Sitting on the rim of the basalt flow here are three objects that the interpretive sign describes as lava balls. These are said to form in the same way as cartoon snowballs: a bit up high breaks loose and rolls down the slope of the active flow, accreting more lava as it goes, growing into a large, roughly spherically-shaped, ball. It makes good sense to me, but the reason I'm putting it into such equivocal terms is that I have never seen the name "lava balls" anywhere else, nor have I seen similar features in photos. I'm not suggesting anything wrong, nor any better explanation, just cautioning a bit of skepticism on this one.
Reading the Wikipedia article yesterday, I found that this lava flow and Lava Butte are about 7000 years old. That's quite a bit of time in human terms, but not really enough in rock terms to allow weathering to create soils that will support plants. We do see some sage and rabbit brush here, but for the most part, it's barren rock. Mount Bachelor to the left, Three Sisters to the right on the horizon, and I think that's Broken Top as the lower peak in the middle.
The interpretive trail on the breach flow at Lava Butte, looking north at that cinder cone. The summit road is apparent, spiraling up the peak. While the flow is pretty fresh, there are some colonizing pines visible.
The closest Jurassic rocks are likely 150 miles away or so, in the Josephine ophiolite along I-5. Nevertheless, we found this Jeep fun, on our visit to Lava Butte. As yesterday, Three Sisters to the right, Mount Bachelor mostly behind the pine to the left.
Looking west from Lava Butte toward the Cascade crest. Three Sisters are to the right on the horizon, Mount Bachelor to the left, and I think that's Broken Top as the peak between them. The late-stage lava flow, which occurred after the cinder eruption, is visible at the foot of the peak. A version run through Paint.Net's autolevel routine can be viewed here.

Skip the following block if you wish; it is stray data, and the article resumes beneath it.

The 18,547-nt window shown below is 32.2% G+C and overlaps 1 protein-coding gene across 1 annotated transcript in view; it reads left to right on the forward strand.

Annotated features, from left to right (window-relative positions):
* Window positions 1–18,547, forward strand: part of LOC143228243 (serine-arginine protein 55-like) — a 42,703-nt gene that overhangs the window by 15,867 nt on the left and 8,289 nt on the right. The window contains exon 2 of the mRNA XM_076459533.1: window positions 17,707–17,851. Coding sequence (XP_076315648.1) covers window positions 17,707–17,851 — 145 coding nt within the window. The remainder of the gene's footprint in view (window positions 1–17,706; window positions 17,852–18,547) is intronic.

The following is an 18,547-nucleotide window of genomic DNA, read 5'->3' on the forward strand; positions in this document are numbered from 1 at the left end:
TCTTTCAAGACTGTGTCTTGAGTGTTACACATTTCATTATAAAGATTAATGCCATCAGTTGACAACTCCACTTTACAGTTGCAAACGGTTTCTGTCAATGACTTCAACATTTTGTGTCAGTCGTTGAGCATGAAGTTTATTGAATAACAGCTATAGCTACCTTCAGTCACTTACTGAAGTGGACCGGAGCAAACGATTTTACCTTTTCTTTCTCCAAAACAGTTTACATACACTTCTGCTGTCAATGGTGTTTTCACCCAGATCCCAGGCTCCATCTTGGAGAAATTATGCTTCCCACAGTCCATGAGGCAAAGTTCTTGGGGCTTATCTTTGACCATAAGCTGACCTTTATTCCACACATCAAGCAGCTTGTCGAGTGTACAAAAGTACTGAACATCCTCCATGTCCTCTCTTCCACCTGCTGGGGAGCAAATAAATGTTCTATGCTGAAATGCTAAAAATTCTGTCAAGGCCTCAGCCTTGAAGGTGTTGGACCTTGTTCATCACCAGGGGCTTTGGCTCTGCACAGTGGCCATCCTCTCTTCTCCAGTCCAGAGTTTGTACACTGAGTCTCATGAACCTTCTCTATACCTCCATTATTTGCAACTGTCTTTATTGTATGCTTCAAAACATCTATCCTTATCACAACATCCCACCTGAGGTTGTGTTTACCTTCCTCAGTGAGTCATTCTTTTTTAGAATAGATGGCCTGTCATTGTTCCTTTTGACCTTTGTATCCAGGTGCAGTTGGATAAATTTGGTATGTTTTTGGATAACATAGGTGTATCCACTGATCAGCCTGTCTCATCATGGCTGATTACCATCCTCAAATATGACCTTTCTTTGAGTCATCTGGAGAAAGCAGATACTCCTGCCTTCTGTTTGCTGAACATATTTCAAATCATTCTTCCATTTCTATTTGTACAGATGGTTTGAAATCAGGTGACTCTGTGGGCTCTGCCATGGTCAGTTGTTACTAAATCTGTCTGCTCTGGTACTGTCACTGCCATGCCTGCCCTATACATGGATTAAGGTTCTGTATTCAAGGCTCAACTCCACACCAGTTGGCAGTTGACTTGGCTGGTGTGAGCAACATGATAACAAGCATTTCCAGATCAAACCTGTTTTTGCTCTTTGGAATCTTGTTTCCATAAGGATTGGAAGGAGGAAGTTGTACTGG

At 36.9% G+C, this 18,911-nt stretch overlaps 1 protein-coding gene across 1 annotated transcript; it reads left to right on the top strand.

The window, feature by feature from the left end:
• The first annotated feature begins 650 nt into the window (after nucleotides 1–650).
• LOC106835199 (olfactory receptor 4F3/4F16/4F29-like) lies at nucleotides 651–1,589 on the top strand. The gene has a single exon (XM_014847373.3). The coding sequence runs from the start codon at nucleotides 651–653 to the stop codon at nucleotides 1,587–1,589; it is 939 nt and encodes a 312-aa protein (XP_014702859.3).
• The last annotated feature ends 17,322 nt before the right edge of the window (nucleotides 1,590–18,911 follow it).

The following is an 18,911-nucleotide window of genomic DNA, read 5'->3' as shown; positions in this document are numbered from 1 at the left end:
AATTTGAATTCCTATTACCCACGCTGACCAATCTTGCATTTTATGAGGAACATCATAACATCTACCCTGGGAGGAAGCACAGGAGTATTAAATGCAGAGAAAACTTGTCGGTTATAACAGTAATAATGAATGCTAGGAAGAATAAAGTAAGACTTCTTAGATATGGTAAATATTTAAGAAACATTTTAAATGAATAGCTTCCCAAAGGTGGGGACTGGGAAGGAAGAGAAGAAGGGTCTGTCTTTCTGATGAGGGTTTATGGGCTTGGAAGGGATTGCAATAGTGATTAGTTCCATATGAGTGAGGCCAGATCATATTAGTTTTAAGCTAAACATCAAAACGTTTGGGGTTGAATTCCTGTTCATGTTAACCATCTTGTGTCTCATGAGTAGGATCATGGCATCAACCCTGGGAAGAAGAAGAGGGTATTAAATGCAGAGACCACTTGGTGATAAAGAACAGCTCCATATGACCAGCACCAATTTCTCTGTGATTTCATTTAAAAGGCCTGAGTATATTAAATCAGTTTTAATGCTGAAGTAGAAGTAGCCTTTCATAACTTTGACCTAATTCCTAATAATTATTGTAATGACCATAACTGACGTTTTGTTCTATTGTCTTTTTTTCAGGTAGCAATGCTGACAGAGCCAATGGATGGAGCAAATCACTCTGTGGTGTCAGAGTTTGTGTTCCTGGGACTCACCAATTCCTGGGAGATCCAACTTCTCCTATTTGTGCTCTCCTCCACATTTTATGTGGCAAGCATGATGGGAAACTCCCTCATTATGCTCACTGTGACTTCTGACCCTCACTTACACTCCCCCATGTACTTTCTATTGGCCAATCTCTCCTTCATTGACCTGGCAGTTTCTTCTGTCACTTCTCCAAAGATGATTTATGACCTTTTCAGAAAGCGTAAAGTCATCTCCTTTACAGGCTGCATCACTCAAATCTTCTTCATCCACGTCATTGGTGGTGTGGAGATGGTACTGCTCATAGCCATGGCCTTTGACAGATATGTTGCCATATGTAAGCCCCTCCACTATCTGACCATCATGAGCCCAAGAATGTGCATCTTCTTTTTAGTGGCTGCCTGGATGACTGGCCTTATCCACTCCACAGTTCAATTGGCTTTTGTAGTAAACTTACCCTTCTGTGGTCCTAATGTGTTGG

Looking roughly north-northeast from the top of Lava Butte, Pilot Butte in Bend stands out just below the horizon to the right of center. Of similar sizes, these two cinder cones are both likely to be parasitic cones on the flanks of Newberry Volcano.
Hyperbole and a Half- I have never read descriptions of depression that capture my own feelings in dealing with it as lucid and, at the same time, as funny, as the ones by Allie Brosh. I'm not having any serious issues with the disease right now- beyond housekeeping- but while this is long, if you have someone in your life whose depression is confusing you, you should absolutely read this and try to appreciate what she's saying. Advice, however well and lovingly meant it may be, is more often than not off-target.
A panorama of three photos, taken at Otter Crest State Park. We're looking south here. At this scale, you can't make out the sea cave at Devil's Punchbowl, on the point in the top middle, but full-size, I can make out that dark spot. In response to a G+ query, I guessed that the reason for the ring shape (emphasis on guess) might be that as a lobate toe of the CRB flow responsible for this structure advanced out onto unconsolidated sediment, it hit a weak spot where it could plunge down and into the underlying beds. This in turn might allow a "rip" to propagate away from the initial invasion. So the rings, in this scenario, would echo the original flow front.
There are also some very obvious radial dikes, roughly perpendicular to the rings. The headland we're standing on here is also basalt, well above the raised marine terrace of Devil's Punchbowl and the inn to the upper left.
Photo stitched in Hugin. May 6, 2013. FlashEarth Location. (Cross hairs on viewpoint; the ring dikes should be pretty obvious in the cove to the south.)
Followup: Here's another panorama using the same shots, plus another one, redone with a better approximation of the correct focal length, suppressing much of the odd curvature.